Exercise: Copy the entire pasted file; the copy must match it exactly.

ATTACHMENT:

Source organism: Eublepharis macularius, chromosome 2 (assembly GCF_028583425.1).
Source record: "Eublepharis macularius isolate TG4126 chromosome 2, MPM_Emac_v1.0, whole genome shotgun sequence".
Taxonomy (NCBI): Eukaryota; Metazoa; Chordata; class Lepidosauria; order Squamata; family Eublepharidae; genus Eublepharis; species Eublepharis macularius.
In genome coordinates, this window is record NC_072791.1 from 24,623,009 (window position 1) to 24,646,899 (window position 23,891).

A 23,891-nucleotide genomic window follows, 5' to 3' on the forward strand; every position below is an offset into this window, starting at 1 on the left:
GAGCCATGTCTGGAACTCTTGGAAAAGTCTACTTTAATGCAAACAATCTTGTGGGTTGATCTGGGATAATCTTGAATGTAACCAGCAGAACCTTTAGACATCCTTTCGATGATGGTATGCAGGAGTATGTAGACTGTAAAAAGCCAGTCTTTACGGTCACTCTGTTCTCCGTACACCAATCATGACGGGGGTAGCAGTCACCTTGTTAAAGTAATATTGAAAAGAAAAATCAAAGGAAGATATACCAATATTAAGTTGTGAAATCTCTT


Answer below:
Source organism: Eublepharis macularius, chromosome 2 (assembly GCF_028583425.1).
Source record: "Eublepharis macularius isolate TG4126 chromosome 2, MPM_Emac_v1.0, whole genome shotgun sequence".
Taxonomy (NCBI): Eukaryota; Metazoa; Chordata; class Lepidosauria; order Squamata; family Eublepharidae; genus Eublepharis; species Eublepharis macularius.
In genome coordinates, this window is record NC_072791.1 from 24,623,009 (window position 1) to 24,646,899 (window position 23,891).

A 23,891-nucleotide genomic window follows, 5' to 3' on the forward strand; every position below is an offset into this window, starting at 1 on the left:
GAGCCATGTCTGGAACTCTTGGAAAAGTCTACTTTAATGCAAACAATCTTGTGGGTTGATCTGGGATAATCTTGAATGTAACCAGCAGAACCTTTAGACATCCTTTCGATGATGGTATGCAGGAGTATGTAGACTGTAAAAAGCCAGTCTTTACGGTCACTCTGTTCTCCGTACACCAATCATGACGGGGGTAGCAGTCACCTTGTTAAAGTAATATTGAAAAGAAAAATCAAAGGAAGATATACCAATATTAAGTTGTGAAATCTCTT